LDEO Featured News Items
Updated: 3 min 12 sec ago
Robin Bell: Science Is Like Running a Small Business, Where the Currency Is Ideas - Forecast Podcast
Science is like running a small business, where the currency is ideas, Lamont-Doherty's Robin Bell tells Michael White, Nature’s editor for climate science.
“The drying is coincident with a lot of major events in human evolution,” Lamont's Peter deMenocal said. It coincides with the appearance in the fossil record of the first members of the Homo genus, along with Paranthropus. Australopithecus disappeared around the same time.
For centuries, Rotterdam and Hamburg have had to contend with the threat of storm surges and floods. Now, as sea levels rise, planners are looking at innovative ways to make these cities more resilient. Quotes Lamont-Doherty's Klaus Jacob.
“We have to fundamentally rethink what it means to be a coastal city, and it depends on the geography of each city what then the possible solutions are,” Lamont's Klaus Jacob told the Christian Science Monitor.
Lamont scientists Colin Stark and Goram Ekstrom have detected a massive avalanche on one of Canada's highest mountains, a landslide that otherwise would have gone completely unnoticed in a remote part of northwestern Canada.
El Nino could cause a boost in atmospheric CO2 levels, leaving them permanently above the 400 ppm mark, Climate Central writes. Quotes Lamont-Doherty's Jason Smerdon.
On the third anniversary of Superstorm Sandy, Lamont-Doherty's Klaus Jacob writes about the risk coastal communities face from sea level rise and the need to develop fair and equitable procedures to relocate flood-threatened communities to higher elevations.
Lamont-Doherty's Adam Sobel, head of the Columbia Initiative on Extreme Weather and Climate, led a lecture series in Canada about the risks of extreme weather and the enormous impact severe weather events are having on communities.
One clear consequence of Superstorm Sandy is that everyone, even climate-change deniers, takes planning for extreme weather events more seriously. The New Yorker talks with Lamont-Doherty's Klaus Jacob.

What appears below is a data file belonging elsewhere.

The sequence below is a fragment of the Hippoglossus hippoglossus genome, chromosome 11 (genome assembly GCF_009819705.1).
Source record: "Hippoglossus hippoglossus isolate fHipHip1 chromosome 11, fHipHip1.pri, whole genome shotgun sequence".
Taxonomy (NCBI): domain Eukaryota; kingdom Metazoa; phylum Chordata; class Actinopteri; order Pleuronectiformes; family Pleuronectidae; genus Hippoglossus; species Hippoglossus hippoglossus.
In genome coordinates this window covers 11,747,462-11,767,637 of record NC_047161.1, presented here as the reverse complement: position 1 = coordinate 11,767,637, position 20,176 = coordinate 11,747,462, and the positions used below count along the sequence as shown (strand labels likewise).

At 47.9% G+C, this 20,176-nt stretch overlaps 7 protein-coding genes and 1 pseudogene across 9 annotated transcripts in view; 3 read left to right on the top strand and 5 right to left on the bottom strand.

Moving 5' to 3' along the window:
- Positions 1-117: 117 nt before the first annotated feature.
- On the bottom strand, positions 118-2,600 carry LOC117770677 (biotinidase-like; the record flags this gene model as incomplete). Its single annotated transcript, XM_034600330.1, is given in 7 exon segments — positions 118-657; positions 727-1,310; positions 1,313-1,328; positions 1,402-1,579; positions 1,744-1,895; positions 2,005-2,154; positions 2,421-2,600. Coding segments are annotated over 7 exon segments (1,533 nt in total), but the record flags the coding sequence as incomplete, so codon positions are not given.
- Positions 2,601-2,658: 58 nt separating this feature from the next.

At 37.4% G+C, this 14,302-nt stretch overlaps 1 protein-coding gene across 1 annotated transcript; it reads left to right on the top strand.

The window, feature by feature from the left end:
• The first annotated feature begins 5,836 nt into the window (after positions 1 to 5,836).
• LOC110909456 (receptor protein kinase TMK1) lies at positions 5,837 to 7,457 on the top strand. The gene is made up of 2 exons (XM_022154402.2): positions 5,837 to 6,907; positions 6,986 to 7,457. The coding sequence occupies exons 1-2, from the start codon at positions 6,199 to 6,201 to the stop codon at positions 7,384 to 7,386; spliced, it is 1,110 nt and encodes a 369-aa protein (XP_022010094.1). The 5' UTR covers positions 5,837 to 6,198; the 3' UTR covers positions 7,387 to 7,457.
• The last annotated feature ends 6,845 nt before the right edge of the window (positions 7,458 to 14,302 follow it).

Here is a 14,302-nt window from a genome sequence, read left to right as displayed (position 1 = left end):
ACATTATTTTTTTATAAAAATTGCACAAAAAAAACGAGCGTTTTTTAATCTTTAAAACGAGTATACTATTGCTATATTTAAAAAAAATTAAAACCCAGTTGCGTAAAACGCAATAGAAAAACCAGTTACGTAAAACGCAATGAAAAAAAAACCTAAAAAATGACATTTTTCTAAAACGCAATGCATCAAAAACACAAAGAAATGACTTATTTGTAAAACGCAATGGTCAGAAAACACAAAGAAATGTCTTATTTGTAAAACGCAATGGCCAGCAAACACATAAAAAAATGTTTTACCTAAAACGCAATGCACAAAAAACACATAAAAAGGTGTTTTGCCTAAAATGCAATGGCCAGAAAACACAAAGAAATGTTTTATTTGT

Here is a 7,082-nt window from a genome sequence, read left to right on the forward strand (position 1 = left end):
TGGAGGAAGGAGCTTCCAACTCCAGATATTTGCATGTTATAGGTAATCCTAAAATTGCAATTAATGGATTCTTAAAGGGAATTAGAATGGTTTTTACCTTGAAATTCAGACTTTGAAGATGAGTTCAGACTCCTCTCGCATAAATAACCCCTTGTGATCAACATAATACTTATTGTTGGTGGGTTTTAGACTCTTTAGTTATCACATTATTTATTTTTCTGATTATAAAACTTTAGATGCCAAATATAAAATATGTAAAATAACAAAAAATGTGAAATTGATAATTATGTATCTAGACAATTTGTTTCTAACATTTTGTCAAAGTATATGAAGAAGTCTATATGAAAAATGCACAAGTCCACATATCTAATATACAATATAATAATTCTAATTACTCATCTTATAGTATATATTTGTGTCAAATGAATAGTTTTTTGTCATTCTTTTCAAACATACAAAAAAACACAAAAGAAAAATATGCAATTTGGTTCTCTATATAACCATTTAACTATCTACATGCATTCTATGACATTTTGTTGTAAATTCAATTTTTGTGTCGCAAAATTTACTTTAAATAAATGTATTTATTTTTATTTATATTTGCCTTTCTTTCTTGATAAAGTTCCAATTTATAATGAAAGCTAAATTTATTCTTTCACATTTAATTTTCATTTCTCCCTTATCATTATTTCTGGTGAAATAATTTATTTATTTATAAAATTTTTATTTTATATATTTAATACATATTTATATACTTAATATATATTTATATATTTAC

A huge chunk of rock and ice slid down Canada's remote Mount Steele at a dizzying speed. Lamont-Doherty's Colin Stark and Göran Ekström picked up on the landslide in seismic data.
None of today's weather models came close to predicting Hurricane Patricia's explosive intensification, says Lamont-Doherty's Adam Sobel, head of the Columbia Initiative on Extreme Weather and Climate. Remedying this has been recognized for some time as a science priority.
Geologists have discovered evidence of an ancient 560-foot mega-tsunami. Based on work by Ricardo Ramalho when he was at Lamont-Doherty and Lamont's Gisela Winckler.
A massive slide of rock and ice tumbled down a remote mountain in Canada’s Yukon this month. The event likely would have gone unnoticed had it not been for a seismic-instrument network, satellite imagery and a pair of scientists at Lamont-Doherty Earth Observatory: Colin Stark and Göran Ekström.
Global temperatures are running far above last year’s record-setting level, all but guaranteeing that 2015 will be the hottest year in the historical record. Cites Lamont-Doherty's Richard Seager.
About 4,700 students from more than 95 schools between New York City and Troy joined Lamont-Doherty scientists led by Margie Turrin in a series of testing and observations on the Hudson River today, contributing to the annual Day in the Life of the Hudson River.
Lamont-Doherty's Colin Stark and Göran Ekström discovered the Mt. Steele landslide using a rapid detection software tool that sifted through data from a global earthquake monitoring network and picked up a signal indicative of a fairly significant event on October 11. NASA's Image of the Day provides the before and after view.
Catastrophes naturelles : un spécialiste américain s’inquiète du manque de prépa - Insurance & Investment Journal
The French-language Insurance & Investment Journal talks with Lamont's Adam Sobel about Superstorm Sandy and the lessons Canada might learn.
A new study from Lamont-Doherty's Indrani Das has found that about 80 billion tonnes of snow in eastern Antarctica is being vaporized every year by powerful winds.
Analyses of hills paralleling a mid-ocean ridge found variations in height over time lining up with the length of the glacial cycles. A new study from a team led by Lamont-Doherty's Jean-Arthur Olive, however, found flaws when the idea was applied across all oceans.
California could lose as much as 20 percent of its trees to the drought, Carnegie Institution scientists warn. "Think of it as one gigantic ax swing at the forest," said Lamont's Park Williams. "It takes a huge chunk out of the population, and if we see two or three more of these droughts, then that's even more ax swings."